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Kokanee: The little red fish that could!
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Kokanee salmon are native to the Lake Sammamish and Lake Washington watershed but now spawn in only a few streams that feed into Lake Sammamish. Unlike their larger relative the sockeye salmon, kokanee do not go out to the ocean but spend their entire lifecycle in fresh water. They migrate from streams as inch-long fry and spend three to four years in Lake Sammamish before returning to spawn in the late fall and early winter in their natal streams.

This kokanee population’s habitat once encompassed the lower Cedar River, smaller tributaries to Lake Washington and the Sammamish River, and the Lake Sammamish watershed, but today its range is only Lake Sammamish and primarily three of its tributary streams used for spawning.. This population once numbered in the tens of thousands of fish. Since 2007-2008 the number of returning spawners has dipped below 150 spawners four times. Causes of this decline are currently understood to include altered stormwater flows, past hatchery practices, predation, fishing, passage barriers, and lake temperature and dissolved oxygen levels.

The Lake Sammamish Kokanee Work Group (KWG) is driving the collaborative effort to recover these little red fish. Watershed residents, local jurisdictions, agencies, and NGOs formed the KWG in 2007 to identify the causes of kokanee decline and then develop and implement actions to address them.

Lake Sammamish kokanee streams (click to open pdf):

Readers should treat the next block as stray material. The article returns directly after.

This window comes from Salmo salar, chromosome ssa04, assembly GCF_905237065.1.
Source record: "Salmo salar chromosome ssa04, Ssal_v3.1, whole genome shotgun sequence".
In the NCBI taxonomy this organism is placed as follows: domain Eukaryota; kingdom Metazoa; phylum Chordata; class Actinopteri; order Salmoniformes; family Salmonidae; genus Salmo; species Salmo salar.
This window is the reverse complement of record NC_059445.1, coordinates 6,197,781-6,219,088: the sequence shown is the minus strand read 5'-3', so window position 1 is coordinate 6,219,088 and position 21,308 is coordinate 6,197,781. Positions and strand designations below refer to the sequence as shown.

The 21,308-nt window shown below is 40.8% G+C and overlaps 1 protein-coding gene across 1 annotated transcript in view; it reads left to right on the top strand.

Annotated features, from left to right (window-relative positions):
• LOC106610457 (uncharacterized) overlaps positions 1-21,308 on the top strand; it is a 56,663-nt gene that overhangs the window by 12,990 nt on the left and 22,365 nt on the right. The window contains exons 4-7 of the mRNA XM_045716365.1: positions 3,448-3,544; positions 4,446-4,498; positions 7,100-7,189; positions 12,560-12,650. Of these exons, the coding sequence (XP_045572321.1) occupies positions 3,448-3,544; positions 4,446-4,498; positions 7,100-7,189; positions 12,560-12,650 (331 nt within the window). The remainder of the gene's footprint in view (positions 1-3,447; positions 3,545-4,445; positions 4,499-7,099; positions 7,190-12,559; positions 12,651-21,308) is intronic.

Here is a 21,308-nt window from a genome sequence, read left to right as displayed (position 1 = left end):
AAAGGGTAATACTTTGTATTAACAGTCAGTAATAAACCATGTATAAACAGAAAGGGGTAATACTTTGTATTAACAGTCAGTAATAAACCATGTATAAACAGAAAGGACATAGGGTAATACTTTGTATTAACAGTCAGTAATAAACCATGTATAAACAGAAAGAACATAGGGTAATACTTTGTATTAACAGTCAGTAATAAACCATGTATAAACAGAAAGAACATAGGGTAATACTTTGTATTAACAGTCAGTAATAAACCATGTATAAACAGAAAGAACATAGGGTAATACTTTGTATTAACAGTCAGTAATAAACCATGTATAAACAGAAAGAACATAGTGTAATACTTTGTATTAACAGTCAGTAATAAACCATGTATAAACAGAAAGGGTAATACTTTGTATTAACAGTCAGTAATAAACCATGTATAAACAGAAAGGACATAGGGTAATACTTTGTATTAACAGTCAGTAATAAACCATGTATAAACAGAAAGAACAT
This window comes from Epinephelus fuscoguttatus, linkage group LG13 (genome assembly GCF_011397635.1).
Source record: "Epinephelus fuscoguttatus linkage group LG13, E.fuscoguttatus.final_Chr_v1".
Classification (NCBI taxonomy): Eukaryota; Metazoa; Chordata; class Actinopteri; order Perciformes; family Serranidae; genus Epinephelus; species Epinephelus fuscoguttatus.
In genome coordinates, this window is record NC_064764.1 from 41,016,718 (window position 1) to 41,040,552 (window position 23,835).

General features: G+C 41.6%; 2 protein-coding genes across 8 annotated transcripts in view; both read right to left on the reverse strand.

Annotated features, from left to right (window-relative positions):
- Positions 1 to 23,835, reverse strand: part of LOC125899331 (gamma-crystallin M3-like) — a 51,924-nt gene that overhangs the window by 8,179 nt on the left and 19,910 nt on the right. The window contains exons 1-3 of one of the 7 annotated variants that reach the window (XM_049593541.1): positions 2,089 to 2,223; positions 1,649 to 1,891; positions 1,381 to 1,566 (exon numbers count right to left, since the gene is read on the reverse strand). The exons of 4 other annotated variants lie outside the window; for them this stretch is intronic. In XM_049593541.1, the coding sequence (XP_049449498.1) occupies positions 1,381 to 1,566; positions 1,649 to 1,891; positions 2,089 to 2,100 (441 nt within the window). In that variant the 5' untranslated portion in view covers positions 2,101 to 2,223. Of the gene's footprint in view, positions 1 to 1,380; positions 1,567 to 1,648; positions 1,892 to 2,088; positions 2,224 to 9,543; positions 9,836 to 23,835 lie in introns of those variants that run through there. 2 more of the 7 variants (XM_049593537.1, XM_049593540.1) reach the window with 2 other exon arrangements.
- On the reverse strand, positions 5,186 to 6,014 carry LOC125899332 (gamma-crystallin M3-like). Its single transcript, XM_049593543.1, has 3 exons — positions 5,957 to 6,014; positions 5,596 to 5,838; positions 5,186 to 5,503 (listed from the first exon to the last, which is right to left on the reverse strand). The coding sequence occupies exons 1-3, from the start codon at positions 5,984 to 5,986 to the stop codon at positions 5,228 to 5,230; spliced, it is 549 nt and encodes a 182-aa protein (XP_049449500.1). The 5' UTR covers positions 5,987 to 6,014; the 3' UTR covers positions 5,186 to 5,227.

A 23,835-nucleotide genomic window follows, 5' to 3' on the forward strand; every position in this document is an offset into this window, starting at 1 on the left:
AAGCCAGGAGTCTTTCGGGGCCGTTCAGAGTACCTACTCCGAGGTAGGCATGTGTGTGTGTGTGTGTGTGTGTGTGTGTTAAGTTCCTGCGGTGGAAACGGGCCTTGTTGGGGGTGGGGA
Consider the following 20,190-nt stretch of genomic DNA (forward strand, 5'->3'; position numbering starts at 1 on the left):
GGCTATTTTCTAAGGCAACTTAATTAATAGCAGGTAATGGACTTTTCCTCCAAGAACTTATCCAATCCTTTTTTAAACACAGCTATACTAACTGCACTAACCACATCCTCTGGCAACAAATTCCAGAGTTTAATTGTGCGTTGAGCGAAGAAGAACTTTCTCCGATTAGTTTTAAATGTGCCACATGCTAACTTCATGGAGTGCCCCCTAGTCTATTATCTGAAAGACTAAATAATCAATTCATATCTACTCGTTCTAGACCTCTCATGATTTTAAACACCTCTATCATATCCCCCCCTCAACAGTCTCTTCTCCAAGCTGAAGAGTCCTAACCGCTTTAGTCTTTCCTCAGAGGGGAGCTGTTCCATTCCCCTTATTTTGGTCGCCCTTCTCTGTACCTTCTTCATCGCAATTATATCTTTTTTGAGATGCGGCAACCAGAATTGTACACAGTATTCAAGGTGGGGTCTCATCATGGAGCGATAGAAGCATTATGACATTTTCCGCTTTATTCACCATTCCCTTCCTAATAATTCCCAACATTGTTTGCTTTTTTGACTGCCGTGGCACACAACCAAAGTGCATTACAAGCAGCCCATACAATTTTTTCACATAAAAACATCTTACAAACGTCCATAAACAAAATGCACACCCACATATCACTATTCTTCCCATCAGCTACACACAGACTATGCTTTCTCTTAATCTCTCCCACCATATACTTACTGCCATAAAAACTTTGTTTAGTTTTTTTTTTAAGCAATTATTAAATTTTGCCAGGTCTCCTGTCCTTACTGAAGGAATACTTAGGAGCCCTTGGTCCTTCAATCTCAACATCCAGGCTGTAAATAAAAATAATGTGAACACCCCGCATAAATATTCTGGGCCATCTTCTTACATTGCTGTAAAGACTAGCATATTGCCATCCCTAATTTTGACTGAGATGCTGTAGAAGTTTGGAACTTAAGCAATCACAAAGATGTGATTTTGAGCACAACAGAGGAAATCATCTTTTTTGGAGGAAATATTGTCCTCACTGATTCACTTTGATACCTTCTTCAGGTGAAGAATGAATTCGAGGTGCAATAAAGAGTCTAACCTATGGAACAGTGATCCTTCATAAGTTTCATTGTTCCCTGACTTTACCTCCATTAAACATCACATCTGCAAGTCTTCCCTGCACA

Lake Sammamish kokanee streams map


Lake Sammamish Kokanee Recovery Strategic Timeline (361 KB Acrobat pdf)

Lake Sammamish Kokanee Workgroup products

Lake Sammamish Urban Wildlife Refuge Partnership
Extensive effort to support conservation of fish and wildlife in the Sammamish Basin, and contribute to the quality of life for current residents and future generations.

Kokanee identification
Pictures, drawings and descriptions to help identify landlocked sockeye salmon or kokanee.

Kokanee pictures
Photos of kokanee in tributary creeks of Lake Sammamish in King County, Washington.
Lewis Creek kokanee picture for identification

Kokanee videos
Watch videos of spawning, rearing and reintroduction of kokanee in Lake Sammamish tributaries since 2007.

  • Spring 2015 Video: 6th Annual Lake Sammamish kokanee fry release New!
    Classes from Pine Lake Middle School and Blackwell Elementary in Sammamish and from Campbell Hill Elementary from Renton helped release kokanee salmon fry into Laughing Jacobs Creek.  King County Executive Dow Constantine and a student leader from Pine Lake Middle School speak in this video.
  • Kokanee Cam
    Underwater video of kokanee returning to a stream in the Sammamish Watershed. 

Kokanee studies, reports and documents

Kokanee conservation presentations
Briefing materials presented to regional partners interesting in Lake Sammamish kokanee science, status and conservation efforts.

For questions about Lake Sammamish kokanee, please contact David St. John, government relations administrator, DNRP Water Policy Unit.

Related information

Related agencies

News and announcements

Plant trees and restore habitat on Ebright Creek for Lake Sammamish kokanee
Saturday, October 28 and
Saturday November 18
10 am – 2 pm

The "little red fish" with a big tale to tell
A partnership to save Lake Sammamish kokanee salmon

Celebrating 10 years of kokanee recovery actions
2017 gathering at Confluence Park in Issaquah

Mar. 10, 2017
External article, Issaquah Reporter
Planned kokanee documentary to tell the story of the little red fish in Lake Sammamish 

Kokanee QuestKokanee Quest: get outside
Geocaching around Lake Sammamish

» Archived news and announcements